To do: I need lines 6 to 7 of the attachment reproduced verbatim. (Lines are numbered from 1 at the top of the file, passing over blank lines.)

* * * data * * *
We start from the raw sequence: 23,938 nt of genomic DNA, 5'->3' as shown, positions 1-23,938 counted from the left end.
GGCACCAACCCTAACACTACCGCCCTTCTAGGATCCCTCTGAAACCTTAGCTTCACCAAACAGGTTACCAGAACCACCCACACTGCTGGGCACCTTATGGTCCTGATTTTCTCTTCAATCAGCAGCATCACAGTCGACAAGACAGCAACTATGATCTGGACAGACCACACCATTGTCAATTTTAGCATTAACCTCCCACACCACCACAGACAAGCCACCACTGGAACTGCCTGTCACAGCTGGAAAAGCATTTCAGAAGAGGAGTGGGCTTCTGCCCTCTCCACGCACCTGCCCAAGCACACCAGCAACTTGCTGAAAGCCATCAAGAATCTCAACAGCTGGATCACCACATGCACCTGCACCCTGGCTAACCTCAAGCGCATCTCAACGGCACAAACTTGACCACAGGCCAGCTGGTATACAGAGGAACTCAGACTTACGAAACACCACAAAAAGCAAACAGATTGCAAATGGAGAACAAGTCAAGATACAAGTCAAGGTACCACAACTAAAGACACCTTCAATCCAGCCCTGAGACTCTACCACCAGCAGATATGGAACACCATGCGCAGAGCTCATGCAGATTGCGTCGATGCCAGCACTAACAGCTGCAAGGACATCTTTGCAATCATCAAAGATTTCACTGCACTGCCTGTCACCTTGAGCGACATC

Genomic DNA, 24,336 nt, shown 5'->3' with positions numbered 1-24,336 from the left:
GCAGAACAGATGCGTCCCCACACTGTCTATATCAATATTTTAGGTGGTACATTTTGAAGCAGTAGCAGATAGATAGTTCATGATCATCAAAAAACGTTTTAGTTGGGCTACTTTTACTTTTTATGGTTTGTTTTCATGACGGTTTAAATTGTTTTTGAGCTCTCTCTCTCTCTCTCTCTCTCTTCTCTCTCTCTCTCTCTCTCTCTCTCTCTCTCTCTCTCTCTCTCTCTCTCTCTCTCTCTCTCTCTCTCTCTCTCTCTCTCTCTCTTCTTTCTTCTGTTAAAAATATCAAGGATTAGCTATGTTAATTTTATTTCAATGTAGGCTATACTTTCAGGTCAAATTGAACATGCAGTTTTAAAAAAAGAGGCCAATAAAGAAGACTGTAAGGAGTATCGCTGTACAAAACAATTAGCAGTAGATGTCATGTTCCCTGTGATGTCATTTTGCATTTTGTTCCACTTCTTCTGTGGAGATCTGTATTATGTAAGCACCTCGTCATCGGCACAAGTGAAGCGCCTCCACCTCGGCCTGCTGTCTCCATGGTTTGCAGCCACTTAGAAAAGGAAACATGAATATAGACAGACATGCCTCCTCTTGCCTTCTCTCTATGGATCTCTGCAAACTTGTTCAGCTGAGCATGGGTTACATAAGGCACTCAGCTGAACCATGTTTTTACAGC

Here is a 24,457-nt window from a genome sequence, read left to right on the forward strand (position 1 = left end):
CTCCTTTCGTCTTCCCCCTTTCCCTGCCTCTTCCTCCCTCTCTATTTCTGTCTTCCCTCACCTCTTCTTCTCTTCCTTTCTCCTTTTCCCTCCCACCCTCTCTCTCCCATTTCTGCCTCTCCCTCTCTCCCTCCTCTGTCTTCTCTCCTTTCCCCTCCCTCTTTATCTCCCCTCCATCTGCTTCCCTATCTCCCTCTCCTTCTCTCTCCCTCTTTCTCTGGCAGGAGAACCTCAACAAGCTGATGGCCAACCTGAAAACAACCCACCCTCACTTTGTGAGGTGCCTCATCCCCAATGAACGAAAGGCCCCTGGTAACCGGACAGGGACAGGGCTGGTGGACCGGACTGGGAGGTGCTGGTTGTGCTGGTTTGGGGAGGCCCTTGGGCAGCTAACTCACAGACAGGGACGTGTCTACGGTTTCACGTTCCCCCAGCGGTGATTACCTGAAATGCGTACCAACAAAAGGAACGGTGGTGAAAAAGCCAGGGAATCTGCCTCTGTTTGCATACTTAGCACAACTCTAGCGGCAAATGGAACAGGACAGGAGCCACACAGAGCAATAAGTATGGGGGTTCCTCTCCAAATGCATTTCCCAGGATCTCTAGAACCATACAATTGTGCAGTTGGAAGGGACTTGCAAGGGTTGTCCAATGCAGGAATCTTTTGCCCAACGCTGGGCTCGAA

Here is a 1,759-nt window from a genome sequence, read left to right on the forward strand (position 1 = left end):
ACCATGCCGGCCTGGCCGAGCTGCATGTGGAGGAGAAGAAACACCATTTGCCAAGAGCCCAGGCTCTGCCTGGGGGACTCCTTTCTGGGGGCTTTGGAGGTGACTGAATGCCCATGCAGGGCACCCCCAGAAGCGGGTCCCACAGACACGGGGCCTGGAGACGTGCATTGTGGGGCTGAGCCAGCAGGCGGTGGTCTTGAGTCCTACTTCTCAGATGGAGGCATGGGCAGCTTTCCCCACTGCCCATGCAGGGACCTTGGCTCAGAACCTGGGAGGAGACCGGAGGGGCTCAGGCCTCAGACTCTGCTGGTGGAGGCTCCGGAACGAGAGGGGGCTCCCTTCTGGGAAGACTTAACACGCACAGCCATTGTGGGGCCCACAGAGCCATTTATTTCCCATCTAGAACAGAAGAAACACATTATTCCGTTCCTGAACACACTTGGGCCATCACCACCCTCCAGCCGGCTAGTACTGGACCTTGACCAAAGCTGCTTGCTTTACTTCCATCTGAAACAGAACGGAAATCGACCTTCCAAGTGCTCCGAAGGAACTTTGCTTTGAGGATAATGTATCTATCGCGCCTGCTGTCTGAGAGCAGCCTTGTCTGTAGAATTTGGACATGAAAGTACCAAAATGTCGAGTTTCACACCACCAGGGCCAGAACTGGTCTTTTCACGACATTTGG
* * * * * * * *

CTCCTTTCGTCTTCCCCCTTTCCCTGCCTCTTCCTCCCTCTCTATTTCTGTCTTCCCTCACCTCTTCTTCTCTTCCTTTCTCCTTTTCCCTCCCACCCTCTCTCTCCCATTTCTGCCTCTCCCTCTCTCCCTCCTCTGTCTTCTCTCCTTTCCCCTCCCTCTTTATCTCCCCTCCATCTGCTTCCCTATCTCCCTCTCCTTCTCTCTCCCTCTTTCTCTGGCAGGAGAACCTCAACAAGCTGATGGCCAACCTGAAAACAACCCACCCTCACTTTGTGAGGTGCCTCATCCCCAATGAACGAAAGGCCCCTGGTAACCGGACAGGGACAGGGCTGGTGGACCGGACTGGGAGGTGCTGGTTGTGCTGGTTTGGGGAGGCCCTTGGGCAGCTAACTCACAGACAGGGACGTGTCTACGGTTTCACGTTCCCCCAGCGGTGATTACCTGAAATGCGTACCAACAAAAGGAACGGTGGTGAAAAAGCCAGGGAATCTGCCTCTGTTTGCATACTTAGCACAACTCTAGCGGCAAATGGAACAGGACAGGAGCCACACAGAGCAATAAGTATGGGGGTTCCTCTCCAAATGCATTTCCCAGGATCTCTAGAACCATACAATTGTGCAGTTGGAAGGGACTTGCAAGGGTTGTCCAATGCAGGAATCTTTTGCCCAACGCTGGGCTCGAA

Here is a 1,759-nt window from a genome sequence, read left to right on the forward strand (position 1 = left end):